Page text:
Hahaha! J. Ar I have to do the same thing. There aren't a lot of readers in my family so when I ask for a book I have to almose DRAW them a map to find it. Though I have to admit that "Atlas of the Universe" sounds interesting. I know most of my family thinks that I'm strange when I get a new sweater and I'm like... "oh... thanks it's nice" but when I open up a book for Christmas or a birthday I revert to a child-like state of euphoria.
I just finished reading a novel where, in one scene, the lyrics of a song were interspersed with the flow of the story. Several lines of lyric, then dialog or narrative, then additional lyrics, etc. And it worked well. I probably won't use it because I'm not a music buff, but it worked for that author.
The process of writing is a very personal thing; therefore I suppose different people have diverse methods they employ to make their words convey their thoughts. I don't know first hand how other writers structure the mechanics of that process; I only know what works for me. My first step is to follow an idea that just comes to me. Sometimes it occurs while watching TV or reading a book or even during a long and monotonous drive. It can be something as simple as a central plot; just a theme to set the tone of a future story. Recently a plot for a murder story developed in my mind while I sat relaxing, looking out the window at a stand of trees behind the house. Later, another thought followed that the original plot could be utilized as the central conflict in a love story. Then I just had to figure out how to merge the two ideas. That's how a short love story, "The Agreement", was conceived. I don't decide to write a certain genre story first and then strive to think of a plot and character to fit it. Maybe, if at some point in the future I focus on a single genre, my method will of necessity change but at this early point in my writing career this is how my thought process functions. My career prior to writing novels was as a planner and scheduler of maintenance work in heavy industry. It seems natural to me that those skills would enhance the method I employ in writing. I need to plan an initial path and schedule the time frames into an organized framework. Once a basic story concept is established primary character development follows. The characters need to have attributes that will define them throughout the course of the story and they must stay true to those strengths and weaknesses. Only if the timeframe stretches over several years, or through life altering events, do the character's personality traits alter. At this point I'm ready to develop an outline of the major events to be developed in the actual story. This is fairly involved and usually runs four to six pages in length. Sometimes dialog develops that will later be used with minor changes in the final text. The outline does not however become iron clad. It is a guide, a direction to embark on but subject to change. Finally, writing of the story begins. I copy the entire outline into the story file and work several lines above it as the text develops. When the story advances past a portion of the outline I strike through that portion and work on the next segment, until the story is far enough past those scenes that I am satisfied major changes to the outline shouldn't be necessary before they are deleted. If the need for a subplot or additional scenes or characters develops the original outline is modified to either add new detail or delete some original thought. The process remains evergreen to accept new paths or enhance some that are found to be too slow paced or lacking in detail. I'm sure there are other interesting methods of writing but this is what works for me.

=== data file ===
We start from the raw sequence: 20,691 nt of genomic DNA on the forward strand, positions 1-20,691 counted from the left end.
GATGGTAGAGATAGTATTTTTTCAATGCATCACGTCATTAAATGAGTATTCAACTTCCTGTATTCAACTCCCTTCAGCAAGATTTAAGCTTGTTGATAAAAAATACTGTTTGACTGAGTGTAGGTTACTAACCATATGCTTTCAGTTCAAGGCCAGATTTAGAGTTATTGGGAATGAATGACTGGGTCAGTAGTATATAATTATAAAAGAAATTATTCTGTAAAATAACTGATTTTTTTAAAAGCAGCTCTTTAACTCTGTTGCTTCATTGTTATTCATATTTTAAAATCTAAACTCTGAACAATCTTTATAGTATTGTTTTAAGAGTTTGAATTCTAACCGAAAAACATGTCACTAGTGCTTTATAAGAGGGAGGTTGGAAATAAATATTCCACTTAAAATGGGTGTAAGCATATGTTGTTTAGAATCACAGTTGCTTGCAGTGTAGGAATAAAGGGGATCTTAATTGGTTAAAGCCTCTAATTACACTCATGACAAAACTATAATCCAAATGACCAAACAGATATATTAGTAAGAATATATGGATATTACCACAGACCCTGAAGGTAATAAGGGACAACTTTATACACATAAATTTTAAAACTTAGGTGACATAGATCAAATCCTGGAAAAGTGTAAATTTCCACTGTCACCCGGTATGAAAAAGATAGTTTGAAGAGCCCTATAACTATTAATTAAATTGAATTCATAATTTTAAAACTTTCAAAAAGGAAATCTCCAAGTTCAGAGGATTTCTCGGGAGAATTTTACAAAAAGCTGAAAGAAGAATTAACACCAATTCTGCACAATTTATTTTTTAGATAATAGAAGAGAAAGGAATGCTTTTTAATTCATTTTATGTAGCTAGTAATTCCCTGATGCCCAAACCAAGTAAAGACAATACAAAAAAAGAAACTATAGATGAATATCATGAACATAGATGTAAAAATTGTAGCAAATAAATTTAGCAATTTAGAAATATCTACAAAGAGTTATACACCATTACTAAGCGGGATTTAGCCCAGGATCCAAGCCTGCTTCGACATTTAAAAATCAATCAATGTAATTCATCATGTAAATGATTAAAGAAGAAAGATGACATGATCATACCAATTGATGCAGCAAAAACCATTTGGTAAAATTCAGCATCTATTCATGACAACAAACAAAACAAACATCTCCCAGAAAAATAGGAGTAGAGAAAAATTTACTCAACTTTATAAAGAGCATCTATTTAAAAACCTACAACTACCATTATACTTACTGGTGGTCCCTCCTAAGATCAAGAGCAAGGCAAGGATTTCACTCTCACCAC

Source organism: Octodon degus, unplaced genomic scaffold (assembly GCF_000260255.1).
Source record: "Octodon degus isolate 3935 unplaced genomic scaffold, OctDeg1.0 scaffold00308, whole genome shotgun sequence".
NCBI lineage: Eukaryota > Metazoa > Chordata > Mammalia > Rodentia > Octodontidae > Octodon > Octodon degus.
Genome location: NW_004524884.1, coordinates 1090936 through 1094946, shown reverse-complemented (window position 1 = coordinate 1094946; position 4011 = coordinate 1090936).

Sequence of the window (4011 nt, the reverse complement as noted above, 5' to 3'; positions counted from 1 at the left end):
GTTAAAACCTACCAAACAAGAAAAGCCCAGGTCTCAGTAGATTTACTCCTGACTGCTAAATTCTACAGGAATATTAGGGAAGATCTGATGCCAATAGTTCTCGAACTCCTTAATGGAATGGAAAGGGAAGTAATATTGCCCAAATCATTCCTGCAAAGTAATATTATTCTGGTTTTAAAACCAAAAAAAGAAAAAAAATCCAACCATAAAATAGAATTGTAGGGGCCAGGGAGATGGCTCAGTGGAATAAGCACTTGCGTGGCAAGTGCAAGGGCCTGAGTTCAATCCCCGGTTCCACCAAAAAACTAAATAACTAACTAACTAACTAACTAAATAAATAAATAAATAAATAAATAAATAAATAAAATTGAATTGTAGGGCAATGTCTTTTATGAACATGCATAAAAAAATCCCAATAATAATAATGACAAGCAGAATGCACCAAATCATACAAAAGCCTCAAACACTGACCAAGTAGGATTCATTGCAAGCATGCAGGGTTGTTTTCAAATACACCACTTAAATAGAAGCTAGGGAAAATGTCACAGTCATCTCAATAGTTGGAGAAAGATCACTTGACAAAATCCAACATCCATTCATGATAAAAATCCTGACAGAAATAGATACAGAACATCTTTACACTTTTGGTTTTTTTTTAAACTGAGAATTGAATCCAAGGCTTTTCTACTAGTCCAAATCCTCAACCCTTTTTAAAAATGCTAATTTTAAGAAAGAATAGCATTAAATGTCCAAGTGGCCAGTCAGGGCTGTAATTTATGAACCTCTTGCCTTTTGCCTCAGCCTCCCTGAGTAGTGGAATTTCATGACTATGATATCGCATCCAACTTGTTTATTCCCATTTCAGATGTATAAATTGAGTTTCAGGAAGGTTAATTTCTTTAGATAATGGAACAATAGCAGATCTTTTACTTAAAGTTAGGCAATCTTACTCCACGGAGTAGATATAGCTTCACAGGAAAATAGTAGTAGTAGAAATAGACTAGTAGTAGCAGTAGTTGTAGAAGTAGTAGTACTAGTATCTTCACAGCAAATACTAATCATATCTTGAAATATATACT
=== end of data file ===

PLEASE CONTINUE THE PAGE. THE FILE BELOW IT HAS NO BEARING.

R.E. Schobernd is the author of the "Irrevocable Change" trilogy, the evolution of an assassin; a conservative political commentary "My Perception of Our Incompetent Incumbents" and the short love story "The Agreement". He is currently working on a new crime novel.
When all other inspiration fails in the search for character names I still rely on the phone book. For you younger readers, that's a paper book delivered to your parents that list the old fogies who still have land lines.